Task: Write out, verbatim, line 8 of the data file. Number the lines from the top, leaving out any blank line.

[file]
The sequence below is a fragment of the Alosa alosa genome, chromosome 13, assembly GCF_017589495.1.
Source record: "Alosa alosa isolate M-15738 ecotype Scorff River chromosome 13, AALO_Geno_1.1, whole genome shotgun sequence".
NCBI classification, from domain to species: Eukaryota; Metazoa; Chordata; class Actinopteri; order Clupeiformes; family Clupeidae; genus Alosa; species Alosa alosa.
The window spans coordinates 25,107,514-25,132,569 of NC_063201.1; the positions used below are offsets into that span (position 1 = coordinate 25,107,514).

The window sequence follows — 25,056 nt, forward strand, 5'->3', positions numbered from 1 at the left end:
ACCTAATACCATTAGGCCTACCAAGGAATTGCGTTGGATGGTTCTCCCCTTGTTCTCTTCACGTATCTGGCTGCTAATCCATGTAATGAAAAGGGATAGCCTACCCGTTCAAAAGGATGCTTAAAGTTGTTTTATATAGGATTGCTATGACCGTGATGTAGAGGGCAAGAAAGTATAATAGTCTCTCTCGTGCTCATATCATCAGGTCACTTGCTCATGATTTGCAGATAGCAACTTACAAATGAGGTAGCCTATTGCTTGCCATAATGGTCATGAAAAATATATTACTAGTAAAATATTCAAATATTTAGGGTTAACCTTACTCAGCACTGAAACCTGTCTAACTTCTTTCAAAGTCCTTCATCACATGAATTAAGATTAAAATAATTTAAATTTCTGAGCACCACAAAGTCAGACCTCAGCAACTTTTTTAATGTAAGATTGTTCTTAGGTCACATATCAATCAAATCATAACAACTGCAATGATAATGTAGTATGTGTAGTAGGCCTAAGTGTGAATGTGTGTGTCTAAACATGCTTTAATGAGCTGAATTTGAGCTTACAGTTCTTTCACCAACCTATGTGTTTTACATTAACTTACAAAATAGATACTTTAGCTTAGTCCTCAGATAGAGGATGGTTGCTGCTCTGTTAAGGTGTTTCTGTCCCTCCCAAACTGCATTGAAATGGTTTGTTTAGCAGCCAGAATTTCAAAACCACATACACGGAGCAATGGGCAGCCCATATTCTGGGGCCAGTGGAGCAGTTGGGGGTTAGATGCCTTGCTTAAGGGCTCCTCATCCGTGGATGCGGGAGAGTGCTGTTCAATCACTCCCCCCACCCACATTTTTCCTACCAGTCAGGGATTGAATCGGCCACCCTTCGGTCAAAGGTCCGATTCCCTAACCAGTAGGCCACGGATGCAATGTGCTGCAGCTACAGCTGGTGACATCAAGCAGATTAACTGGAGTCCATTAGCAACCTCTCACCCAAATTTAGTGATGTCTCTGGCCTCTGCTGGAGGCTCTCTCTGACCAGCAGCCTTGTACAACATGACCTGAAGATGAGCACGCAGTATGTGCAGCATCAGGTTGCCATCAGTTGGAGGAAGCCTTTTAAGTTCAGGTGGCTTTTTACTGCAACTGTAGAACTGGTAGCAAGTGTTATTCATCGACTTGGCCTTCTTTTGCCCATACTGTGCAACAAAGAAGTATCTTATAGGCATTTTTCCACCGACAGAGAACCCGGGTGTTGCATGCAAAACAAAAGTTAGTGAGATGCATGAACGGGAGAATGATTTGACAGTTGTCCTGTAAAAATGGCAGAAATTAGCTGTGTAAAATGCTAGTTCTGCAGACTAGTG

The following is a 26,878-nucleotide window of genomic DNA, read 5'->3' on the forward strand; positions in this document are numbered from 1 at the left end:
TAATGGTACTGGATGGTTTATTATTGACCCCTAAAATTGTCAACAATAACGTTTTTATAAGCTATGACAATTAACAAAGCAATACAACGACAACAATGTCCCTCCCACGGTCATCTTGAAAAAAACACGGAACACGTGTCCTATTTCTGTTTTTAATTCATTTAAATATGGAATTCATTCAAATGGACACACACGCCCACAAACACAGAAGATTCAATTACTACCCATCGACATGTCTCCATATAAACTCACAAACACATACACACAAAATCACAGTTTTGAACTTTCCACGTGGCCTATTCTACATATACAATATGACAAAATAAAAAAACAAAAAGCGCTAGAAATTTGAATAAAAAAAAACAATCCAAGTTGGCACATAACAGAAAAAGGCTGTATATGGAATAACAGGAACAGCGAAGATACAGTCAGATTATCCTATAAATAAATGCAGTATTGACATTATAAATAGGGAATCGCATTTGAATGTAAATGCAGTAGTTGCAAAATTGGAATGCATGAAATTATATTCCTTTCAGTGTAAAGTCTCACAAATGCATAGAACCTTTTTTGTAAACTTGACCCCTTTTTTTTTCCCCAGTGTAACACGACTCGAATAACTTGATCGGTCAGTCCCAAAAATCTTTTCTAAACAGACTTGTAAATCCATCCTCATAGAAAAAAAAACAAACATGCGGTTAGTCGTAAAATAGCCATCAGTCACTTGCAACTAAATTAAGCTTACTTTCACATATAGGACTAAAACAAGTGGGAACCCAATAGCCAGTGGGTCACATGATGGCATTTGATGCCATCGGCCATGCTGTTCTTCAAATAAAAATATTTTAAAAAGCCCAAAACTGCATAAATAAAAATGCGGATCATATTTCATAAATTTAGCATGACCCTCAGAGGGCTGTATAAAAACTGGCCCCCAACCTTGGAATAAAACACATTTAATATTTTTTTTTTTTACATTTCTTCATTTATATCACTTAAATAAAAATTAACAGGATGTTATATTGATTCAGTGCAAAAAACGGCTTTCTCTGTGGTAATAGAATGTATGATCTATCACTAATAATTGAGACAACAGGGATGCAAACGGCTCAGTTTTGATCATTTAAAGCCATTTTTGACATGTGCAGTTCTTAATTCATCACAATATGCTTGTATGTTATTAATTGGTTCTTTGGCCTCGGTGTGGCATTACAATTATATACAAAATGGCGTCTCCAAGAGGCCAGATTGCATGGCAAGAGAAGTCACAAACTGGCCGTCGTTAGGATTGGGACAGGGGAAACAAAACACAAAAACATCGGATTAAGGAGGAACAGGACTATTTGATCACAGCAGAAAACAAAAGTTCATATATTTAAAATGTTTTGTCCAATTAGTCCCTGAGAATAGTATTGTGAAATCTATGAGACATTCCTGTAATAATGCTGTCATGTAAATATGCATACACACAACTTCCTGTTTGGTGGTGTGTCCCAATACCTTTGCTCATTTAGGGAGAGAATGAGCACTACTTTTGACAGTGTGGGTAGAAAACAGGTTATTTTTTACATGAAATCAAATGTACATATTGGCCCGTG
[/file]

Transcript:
TAATGGTACTGGATGGTTTATTATTGACCCCTAAAATTGTCAACAATAACGTTTTTATAAGCTATGACAATTAACAAAGCAATACAACGACAACAATGTCCCTCCCACGGTCATCTTGAAAAAAACACGGAACACGTGTCCTATTTCTGTTTTTAATTCATTTAAATATGGAATTCATTCAAATGGACACACACGCCCACAAACACAGAAGATTCAATTACTACCCATCGACATGTCTCCATATAAACTCACAAACACATACACACAAAATCACAGTTTTGAACTTTCCACGTGGCCTATTCTACATATACAATATGACAAAATAAAAAAACAAAAAGCGCTAGAAATTTGAATAAAAAAAAACAATCCAAGTTGGCACATAACAGAAAAAGGCTGTATATGGAATAACAGGAACAGCGAAGATACAGTCAGATTATCCTATAAATAAATGCAGTATTGACATTATAAATAGGGAATCGCATTTGAATGTAAATGCAGTAGTTGCAAAATTGGAATGCATGAAATTATATTCCTTTCAGTGTAAAGTCTCACAAATGCATAGAACCTTTTTTGTAAACTTGACCCCTTTTTTTTTCCCCAGTGTAACACGACTCGAATAACTTGATCGGTCAGTCCCAAAAATCTTTTCTAAACAGACTTGTAAATCCATCCTCATAGAAAAAAAAACAAACATGCGGTTAGTCGTAAAATAGCCATCAGTCACTTGCAACTAAATTAAGCTTACTTTCACATATAGGACTAAAACAAGTGGGAACCCAATAGCCAGTGGGTCACATGATGGCATTTGATGCCATCGGCCATGCTGTTCTTCAAATAAAAATATTTTAAAAAGCCCAAAACTGCATAAATAAAAATGCGGATCATATTTCATAAATTTAGCATGACCCTCAGAGGGCTGTATAAAAACTGGCCCCCAACCTTGGAATAAAACACATTTAATATTTTTTTTTTTTACATTTCTTCATTTATATCACTTAAATAAAAATTAACAGGATGTTATATTGATTCAGTGCAAAAAACGGCTTTCTCTGTGGTAATAGAATGTATGATCTATCACTAATAATTGAGACAACAGGGATGCAAACGGCTCAGTTTTGATCATTTAAAGCCATTTTTGACATGTGCAGTTCTTAATTCATCACAATATGCTTGTATGTTATTAATTGGTTCTTTGGCCTCGGTGTGGCATTACAATTATATACAAAATGGCGTCTCCAAGAGGCCAGATTGCATGGCAAGAGAAGTCACAAACTGGCCGTCGTTAGGATTGGGACAGGGGAAACAAAACACAAAAACATCGGATTAAGGAGGAACAGGACTATTTGATCACAGCAGAAAACAAAAGTTCATATATTTAAAATGTTTTGTCCAATTAGTCCCTGAGAATAGTATTGTGAAATCTATGAGACATTCCTGTAATAATGCTGTCATGTAAATATGCATACACACAACTTCCTGTTTGGTGGTGTGTCCCAATACCTTTGCTCATTTAGGGAGAGAATGAGCACTACTTTTGACAGTGTGGGTAGAAAACAGGTTATTTTTTACATGAAATCAAATGTACATATTGGCCCGTG